Let’s do another example using WHITE. While there are some whites that are whiter than my lil Ginger butt cheeks (and no, if you click on that link it won’t take you to those photos – that’s a TOOOOOTALLY different website – wink wink), MOST whites have some undertone. In this next room, you’ll see Sherwin Williams Pure White on EVERY painted white surface…
Now, let’s see how Pure White looks when it’s directly compared to a CLEANER brighter white…
Pure White only LOOKS bright white in the first room because it’s not being directly compared to a BRIGHTER cleaner white.
COMPARE COMPARE COMPARE
In this next photo, we’re looking at Sherwin Williams’s Mindful Gray. How’s it looking to you?
Now take a look at this next photo to see how it COMPARES to other similar neutrals…
Which of the above samples looks the most GREEN? That’s right, the third in from the left – Mindful Gray. Is it SUBTLE? HELLLLS YES, but that doesn’t mean it won’t come up and bite you on the toosh when you least expect, which is why it’s SO IMPORTANT to compare (asking the experts helps too).
And remember, I have over 400 articles on this lovely little blog o’ mine. If you’re curious about a colour, find the SEARCH and see if I have it!
HOW TO FIND THE UNDERTONE IN PAINT COLOURS: TIPS & TRICKS
When it comes to finding the undertones in paint colours, there’s only ONE WORD you need to remember and hermetically seal in your brain…
A paint colour can look one way on its own, but compare it to ANOTHER colour and all of a sudden you’ll see shifts in temperature and undertones – things you might not have noticed at first or even second glance.
1. GO TO THE PAINT STORE OR SAMPLIZE & GRAB THE PAINT COLOUR YOU THINK YOU WANT
2. PICK APPROX. SIX – EIGHT OTHER COLOURS THAT ARE SIMILAR TO THE COLOUR YOU ALREADY SELECTED
These colours might even seem like the SAME COLOUR, but actually have wee subtle shifts in them. Pick the ones that seem darn close as well as a few that look a shift different. Similar depths are BEST, but it never hurts to throw in a few that are slightly lighter or darker.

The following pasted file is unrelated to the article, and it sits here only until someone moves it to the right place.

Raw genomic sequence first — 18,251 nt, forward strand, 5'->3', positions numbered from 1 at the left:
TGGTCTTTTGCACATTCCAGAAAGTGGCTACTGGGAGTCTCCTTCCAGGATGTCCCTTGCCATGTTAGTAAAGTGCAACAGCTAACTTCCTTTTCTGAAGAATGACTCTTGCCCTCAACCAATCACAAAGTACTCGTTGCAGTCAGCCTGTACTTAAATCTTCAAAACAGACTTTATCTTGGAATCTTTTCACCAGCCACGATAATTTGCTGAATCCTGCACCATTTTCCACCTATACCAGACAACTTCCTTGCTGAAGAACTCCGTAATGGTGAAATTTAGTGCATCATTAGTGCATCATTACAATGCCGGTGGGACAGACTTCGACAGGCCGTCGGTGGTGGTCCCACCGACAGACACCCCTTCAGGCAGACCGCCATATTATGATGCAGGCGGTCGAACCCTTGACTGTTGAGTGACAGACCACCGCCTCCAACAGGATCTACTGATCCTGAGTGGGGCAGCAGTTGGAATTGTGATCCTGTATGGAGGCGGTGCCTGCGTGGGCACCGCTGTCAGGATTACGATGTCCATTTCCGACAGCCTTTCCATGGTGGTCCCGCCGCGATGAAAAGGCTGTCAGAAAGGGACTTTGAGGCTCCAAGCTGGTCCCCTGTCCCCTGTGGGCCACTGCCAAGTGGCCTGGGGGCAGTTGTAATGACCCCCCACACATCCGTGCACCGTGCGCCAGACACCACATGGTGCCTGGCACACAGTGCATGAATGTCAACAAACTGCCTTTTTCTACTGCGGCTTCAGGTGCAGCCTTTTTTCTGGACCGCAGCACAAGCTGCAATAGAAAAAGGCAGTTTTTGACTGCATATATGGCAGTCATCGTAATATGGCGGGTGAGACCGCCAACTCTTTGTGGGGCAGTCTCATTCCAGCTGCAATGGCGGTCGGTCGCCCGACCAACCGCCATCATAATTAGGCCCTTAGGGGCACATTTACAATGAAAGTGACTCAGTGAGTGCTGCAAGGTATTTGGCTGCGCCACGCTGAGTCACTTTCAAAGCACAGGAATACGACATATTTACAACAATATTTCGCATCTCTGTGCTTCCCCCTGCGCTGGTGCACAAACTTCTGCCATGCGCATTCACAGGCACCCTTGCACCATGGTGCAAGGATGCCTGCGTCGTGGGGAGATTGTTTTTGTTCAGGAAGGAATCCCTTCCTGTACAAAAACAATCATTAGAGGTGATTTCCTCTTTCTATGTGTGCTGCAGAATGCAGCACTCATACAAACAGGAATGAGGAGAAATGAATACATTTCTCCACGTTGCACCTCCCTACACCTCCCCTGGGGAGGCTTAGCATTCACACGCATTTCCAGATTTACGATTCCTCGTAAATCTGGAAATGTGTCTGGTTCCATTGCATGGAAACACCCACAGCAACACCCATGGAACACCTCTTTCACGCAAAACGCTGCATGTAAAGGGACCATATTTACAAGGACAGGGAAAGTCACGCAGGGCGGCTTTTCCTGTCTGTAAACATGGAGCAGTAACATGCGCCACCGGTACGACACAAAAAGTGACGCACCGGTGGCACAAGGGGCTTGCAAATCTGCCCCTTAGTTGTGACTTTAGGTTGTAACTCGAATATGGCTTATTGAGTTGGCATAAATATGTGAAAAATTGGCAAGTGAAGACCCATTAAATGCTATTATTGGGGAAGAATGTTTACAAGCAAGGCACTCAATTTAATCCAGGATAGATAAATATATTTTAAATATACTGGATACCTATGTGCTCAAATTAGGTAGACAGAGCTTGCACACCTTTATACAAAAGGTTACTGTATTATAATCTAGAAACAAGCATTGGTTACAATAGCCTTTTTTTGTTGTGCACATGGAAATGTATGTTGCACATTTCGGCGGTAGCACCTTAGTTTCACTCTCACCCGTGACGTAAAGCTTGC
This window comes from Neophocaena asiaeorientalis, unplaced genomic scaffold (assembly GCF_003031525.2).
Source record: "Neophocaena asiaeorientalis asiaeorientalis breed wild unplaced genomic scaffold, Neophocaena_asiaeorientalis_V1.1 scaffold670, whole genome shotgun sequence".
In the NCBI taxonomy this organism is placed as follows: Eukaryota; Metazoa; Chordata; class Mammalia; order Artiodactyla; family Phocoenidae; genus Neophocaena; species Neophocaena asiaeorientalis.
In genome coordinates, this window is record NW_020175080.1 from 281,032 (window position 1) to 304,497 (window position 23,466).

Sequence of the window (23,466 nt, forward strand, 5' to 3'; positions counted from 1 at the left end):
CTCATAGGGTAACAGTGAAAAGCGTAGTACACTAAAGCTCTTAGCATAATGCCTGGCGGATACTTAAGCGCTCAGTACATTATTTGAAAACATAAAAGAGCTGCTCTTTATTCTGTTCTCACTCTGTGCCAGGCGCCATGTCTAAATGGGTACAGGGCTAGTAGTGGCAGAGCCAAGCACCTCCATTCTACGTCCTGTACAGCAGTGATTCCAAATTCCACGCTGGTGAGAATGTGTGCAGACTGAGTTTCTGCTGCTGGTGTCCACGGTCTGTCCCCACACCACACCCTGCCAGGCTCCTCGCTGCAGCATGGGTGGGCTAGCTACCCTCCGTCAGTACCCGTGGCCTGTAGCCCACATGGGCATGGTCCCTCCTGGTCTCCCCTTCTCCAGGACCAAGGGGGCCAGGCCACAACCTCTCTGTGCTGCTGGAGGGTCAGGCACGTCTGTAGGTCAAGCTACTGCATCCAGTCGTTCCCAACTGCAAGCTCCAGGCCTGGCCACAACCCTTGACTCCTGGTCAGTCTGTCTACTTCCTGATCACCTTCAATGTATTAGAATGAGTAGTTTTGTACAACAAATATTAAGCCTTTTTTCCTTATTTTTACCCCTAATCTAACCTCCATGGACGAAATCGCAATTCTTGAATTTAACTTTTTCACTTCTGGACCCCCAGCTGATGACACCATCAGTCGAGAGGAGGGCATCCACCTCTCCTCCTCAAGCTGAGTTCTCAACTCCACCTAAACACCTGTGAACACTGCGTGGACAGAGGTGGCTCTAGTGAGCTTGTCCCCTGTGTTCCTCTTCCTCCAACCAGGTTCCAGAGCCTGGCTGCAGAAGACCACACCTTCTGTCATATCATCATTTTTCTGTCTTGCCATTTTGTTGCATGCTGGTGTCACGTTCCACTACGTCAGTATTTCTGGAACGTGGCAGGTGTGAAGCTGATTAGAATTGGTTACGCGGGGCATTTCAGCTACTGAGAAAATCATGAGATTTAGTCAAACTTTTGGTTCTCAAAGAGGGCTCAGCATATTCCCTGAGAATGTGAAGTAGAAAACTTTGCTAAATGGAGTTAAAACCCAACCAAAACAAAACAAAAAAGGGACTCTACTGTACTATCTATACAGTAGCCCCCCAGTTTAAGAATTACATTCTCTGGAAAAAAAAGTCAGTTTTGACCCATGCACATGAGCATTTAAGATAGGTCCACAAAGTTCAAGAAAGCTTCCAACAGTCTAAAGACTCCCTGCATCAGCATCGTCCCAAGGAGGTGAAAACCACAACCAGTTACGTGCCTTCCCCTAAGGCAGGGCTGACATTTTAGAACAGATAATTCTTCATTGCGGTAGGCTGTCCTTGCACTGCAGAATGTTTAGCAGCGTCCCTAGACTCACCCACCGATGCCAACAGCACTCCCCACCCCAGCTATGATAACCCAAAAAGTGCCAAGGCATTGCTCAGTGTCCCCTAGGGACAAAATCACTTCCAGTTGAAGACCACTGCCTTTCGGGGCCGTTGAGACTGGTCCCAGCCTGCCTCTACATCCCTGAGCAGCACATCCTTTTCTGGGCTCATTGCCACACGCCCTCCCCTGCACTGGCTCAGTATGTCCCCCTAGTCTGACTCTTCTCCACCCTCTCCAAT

3. ORDER THESE SAMPLES FROM SAMPLIZE OR BRING HOME THE PAINT CHIPS FROM THE STORE
Never ever pick a paint colour based on how it looks at the store…evvvvvvver. THREE SLAPS WITH A WET MR. NOODLE! My fave samples are from SAMPLIZE.
- does NEXT DAY delivery
- SAMPLIZE has considerably larger samples, making it easier to see the difference between paint colours
- smaller paint chips are FREE
- smaller paint chips make it a bit more challenging to see the shifts between colours
- don’t do sample pots UNLESS you’re sampling a colour lighter or darker (ie. Benjamin Moore Revere Pewter made 25% lighter)
- sample pots aren’t environmentally friendly and they’re more expensive than SAMPLIZE
Click HERE to learn more about SAMPLIZE & save MONEY ON SAMPLES!
4. COMPARE YOUR SAMPLES
There is NOTHING that will help you see the undertones in a paint colour better than COMPARING it to other colours.
But when it comes to COMPARING paint colours, the process is a bit different from CHOOSING the actual paint colour you want to use.